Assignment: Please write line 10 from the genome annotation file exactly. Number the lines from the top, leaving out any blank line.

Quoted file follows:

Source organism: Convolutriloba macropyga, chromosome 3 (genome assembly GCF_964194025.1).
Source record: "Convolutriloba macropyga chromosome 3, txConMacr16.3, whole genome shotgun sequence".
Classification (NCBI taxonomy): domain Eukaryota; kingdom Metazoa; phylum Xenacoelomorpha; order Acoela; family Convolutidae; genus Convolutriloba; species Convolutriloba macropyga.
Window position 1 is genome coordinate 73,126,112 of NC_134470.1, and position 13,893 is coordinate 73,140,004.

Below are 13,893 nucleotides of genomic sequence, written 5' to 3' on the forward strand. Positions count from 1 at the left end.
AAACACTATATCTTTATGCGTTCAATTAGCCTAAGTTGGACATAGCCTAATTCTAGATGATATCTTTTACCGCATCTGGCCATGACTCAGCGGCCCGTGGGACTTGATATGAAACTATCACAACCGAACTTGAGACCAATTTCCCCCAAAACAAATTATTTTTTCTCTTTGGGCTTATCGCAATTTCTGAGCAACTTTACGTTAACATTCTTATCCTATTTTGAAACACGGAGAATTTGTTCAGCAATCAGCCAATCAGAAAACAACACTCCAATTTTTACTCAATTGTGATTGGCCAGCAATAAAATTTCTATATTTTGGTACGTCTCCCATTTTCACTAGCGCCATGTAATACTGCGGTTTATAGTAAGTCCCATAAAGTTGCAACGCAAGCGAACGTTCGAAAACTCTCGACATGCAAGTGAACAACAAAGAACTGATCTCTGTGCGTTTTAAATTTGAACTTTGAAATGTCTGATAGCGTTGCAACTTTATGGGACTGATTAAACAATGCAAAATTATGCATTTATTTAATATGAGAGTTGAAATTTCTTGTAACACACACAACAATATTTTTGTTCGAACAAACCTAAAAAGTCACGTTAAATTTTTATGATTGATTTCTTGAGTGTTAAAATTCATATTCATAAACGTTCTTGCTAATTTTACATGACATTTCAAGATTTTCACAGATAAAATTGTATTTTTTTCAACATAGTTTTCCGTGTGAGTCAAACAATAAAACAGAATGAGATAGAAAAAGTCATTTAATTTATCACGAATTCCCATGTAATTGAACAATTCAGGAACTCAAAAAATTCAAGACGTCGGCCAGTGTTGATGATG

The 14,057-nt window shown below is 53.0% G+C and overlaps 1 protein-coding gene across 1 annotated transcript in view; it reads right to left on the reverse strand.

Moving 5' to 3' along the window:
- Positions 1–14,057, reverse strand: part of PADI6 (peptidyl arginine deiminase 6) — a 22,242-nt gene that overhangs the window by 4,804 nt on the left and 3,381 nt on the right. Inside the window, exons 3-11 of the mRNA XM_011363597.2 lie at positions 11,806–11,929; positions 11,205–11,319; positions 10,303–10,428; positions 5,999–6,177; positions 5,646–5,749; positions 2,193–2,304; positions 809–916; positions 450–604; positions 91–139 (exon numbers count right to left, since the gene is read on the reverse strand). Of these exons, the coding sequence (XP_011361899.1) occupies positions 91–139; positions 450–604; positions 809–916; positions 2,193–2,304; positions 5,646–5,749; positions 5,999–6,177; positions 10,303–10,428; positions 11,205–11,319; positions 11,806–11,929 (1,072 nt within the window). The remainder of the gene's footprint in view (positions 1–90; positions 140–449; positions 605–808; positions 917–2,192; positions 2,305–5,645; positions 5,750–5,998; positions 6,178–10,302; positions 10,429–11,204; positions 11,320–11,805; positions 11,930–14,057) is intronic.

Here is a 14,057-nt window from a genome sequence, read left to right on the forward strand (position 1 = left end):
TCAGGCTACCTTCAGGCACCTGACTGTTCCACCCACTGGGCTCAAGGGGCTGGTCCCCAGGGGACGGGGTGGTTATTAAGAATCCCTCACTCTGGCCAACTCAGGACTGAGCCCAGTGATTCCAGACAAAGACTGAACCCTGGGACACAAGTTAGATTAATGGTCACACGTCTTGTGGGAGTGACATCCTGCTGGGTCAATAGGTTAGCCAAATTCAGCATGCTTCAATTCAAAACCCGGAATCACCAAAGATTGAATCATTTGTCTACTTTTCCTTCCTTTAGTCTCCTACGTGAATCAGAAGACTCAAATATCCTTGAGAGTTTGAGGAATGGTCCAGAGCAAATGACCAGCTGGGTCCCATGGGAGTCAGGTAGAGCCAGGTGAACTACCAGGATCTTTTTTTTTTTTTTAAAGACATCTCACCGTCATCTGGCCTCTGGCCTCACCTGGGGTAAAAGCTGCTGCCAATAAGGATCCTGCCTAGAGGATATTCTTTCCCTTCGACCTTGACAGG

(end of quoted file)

Here is a 14,057-nt window from a genome sequence, read left to right on the forward strand (position 1 = left end):